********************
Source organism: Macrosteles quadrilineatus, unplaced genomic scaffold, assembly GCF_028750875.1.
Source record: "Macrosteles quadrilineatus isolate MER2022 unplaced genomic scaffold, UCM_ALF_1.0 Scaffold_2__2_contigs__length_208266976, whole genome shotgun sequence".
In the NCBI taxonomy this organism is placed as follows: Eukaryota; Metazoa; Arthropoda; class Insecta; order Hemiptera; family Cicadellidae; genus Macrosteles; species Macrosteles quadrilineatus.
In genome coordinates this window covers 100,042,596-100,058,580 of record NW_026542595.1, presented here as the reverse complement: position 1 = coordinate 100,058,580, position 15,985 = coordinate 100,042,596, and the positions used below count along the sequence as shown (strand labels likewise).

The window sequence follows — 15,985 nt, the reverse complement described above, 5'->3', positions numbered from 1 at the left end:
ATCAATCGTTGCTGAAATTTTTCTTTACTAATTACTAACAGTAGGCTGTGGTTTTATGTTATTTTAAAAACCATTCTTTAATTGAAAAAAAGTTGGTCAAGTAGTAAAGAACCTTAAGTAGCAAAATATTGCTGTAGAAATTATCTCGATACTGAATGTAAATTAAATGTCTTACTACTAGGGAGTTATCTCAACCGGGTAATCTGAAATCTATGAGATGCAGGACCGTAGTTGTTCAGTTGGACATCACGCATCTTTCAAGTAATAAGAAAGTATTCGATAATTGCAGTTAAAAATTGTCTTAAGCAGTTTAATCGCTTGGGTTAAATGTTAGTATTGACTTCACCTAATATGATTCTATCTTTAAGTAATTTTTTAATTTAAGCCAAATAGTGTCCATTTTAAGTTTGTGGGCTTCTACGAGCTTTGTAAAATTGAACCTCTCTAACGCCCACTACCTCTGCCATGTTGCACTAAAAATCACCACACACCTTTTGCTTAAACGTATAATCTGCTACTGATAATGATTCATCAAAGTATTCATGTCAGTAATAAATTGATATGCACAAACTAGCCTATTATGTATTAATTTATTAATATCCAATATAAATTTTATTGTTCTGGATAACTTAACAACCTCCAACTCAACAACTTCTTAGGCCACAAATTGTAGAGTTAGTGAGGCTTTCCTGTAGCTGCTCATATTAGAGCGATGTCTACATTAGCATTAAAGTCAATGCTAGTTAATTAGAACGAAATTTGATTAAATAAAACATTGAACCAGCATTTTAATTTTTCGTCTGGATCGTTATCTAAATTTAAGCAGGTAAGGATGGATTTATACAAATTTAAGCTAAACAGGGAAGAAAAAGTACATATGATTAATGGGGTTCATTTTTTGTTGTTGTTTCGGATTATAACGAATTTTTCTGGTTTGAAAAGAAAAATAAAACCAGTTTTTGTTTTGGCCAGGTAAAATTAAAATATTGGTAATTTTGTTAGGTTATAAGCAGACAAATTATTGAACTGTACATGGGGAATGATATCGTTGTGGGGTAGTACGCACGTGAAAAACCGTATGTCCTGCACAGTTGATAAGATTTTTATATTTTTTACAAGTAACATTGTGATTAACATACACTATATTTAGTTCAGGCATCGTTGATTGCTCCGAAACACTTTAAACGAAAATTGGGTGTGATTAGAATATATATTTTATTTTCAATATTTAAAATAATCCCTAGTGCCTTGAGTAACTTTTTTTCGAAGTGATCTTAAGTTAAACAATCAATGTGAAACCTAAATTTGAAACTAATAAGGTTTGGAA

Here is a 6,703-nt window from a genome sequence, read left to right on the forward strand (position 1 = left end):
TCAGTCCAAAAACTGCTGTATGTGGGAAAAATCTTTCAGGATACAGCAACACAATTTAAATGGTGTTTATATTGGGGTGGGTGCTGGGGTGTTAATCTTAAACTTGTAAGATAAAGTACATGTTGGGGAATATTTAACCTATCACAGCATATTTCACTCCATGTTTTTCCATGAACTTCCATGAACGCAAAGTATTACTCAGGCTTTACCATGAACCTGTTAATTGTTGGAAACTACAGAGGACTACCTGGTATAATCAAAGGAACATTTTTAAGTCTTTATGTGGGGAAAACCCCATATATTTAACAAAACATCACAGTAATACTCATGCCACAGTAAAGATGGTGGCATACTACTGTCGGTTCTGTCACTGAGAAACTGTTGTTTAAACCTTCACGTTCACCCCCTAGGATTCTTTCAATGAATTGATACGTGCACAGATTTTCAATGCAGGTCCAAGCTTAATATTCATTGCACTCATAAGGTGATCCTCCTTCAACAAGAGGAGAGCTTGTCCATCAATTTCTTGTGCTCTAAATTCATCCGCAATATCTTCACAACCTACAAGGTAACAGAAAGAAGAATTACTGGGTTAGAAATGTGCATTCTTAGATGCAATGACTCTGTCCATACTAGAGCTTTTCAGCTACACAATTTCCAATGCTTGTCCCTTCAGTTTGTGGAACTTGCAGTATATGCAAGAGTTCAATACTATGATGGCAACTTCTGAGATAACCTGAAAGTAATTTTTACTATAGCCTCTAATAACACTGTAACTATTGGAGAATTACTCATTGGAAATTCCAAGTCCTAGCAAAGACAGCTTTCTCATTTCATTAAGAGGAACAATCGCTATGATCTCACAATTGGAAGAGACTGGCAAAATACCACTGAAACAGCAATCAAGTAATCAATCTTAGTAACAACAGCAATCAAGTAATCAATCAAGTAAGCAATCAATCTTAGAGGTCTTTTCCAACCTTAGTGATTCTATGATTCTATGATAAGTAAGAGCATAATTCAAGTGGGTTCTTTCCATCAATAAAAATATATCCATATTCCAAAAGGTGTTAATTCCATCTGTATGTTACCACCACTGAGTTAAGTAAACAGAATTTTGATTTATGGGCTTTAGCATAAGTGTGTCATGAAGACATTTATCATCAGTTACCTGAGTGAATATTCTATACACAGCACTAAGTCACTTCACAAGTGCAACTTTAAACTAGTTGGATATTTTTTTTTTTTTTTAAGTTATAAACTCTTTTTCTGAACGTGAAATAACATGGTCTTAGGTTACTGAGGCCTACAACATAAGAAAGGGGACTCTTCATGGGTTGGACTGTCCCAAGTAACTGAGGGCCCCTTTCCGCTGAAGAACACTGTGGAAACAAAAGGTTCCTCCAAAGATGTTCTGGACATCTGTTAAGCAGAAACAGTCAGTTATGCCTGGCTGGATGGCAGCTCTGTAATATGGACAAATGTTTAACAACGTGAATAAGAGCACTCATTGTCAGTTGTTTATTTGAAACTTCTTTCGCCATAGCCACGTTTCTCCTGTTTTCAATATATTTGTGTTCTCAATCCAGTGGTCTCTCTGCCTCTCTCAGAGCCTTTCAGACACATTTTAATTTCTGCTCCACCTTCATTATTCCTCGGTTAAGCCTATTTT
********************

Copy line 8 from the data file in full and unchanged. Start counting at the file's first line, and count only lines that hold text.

TCAGTCCAAAAACTGCTGTATGTGGGAAAAATCTTTCAGGATACAGCAACACAATTTAAATGGTGTTTATATTGGGGTGGGTGCTGGGGTGTTAATCTTAAACTTGTAAGATAAAGTACATGTTGGGGAATATTTAACCTATCACAGCATATTTCACTCCATGTTTTTCCATGAACTTCCATGAACGCAAAGTATTACTCAGGCTTTACCATGAACCTGTTAATTGTTGGAAACTACAGAGGACTACCTGGTATAATCAAAGGAACATTTTTAAGTCTTTATGTGGGGAAAACCCCATATATTTAACAAAACATCACAGTAATACTCATGCCACAGTAAAGATGGTGGCATACTACTGTCGGTTCTGTCACTGAGAAACTGTTGTTTAAACCTTCACGTTCACCCCCTAGGATTCTTTCAATGAATTGATACGTGCACAGATTTTCAATGCAGGTCCAAGCTTAATATTCATTGCACTCATAAGGTGATCCTCCTTCAACAAGAGGAGAGCTTGTCCATCAATTTCTTGTGCTCTAAATTCATCCGCAATATCTTCACAACCTACAAGGTAACAGAAAGAAGAATTACTGGGTTAGAAATGTGCATTCTTAGATGCAATGACTCTGTCCATACTAGAGCTTTTCAGCTACACAATTTCCAATGCTTGTCCCTTCAGTTTGTGGAACTTGCAGTATATGCAAGAGTTCAATACTATGATGGCAACTTCTGAGATAACCTGAAAGTAATTTTTACTATAGCCTCTAATAACACTGTAACTATTGGAGAATTACTCATTGGAAATTCCAAGTCCTAGCAAAGACAGCTTTCTCATTTCATTAAGAGGAACAATCGCTATGATCTCACAATTGGAAGAGACTGGCAAAATACCACTGAAACAGCAATCAAGTAATCAATCTTAGTAACAACAGCAATCAAGTAATCAATCAAGTAAGCAATCAATCTTAGAGGTCTTTTCCAACCTTAGTGATTCTATGATTCTATGATAAGTAAGAGCATAATTCAAGTGGGTTCTTTCCATCAATAAAAATATATCCATATTCCAAAAGGTGTTAATTCCATCTGTATGTTACCACCACTGAGTTAAGTAAACAGAATTTTGATTTATGGGCTTTAGCATAAGTGTGTCATGAAGACATTTATCATCAGTTACCTGAGTGAATATTCTATACACAGCACTAAGTCACTTCACAAGTGCAACTTTAAACTAGTTGGATATTTTTTTTTTTTTTTAAGTTATAAACTCTTTTTCTGAACGTGAAATAACATGGTCTTAGGTTACTGAGGCCTACAACATAAGAAAGGGGACTCTTCATGGGTTGGACTGTCCCAAGTAACTGAGGGCCCCTTTCCGCTGAAGAACACTGTGGAAACAAAAGGTTCCTCCAAAGATGTTCTGGACATCTGTTAAGCAGAAACAGTCAGTTATGCCTGGCTGGATGGCAGCTCTGTAATATGGACAAATGTTTAACAACGTGAATAAGAGCACTCATTGTCAGTTGTTTATTTGAAACTTCTTTCGCCATAGCCACGTTTCTCCTGTTTTCAATATATTTGTGTTCTCAATCCAGTGGTCTCTCTGCCTCTCTCAGAGCCTTTCAGACACATTTTAATTTCTGCTCCACCTTCATTATTCCTCGGTTAAGCCTATTTT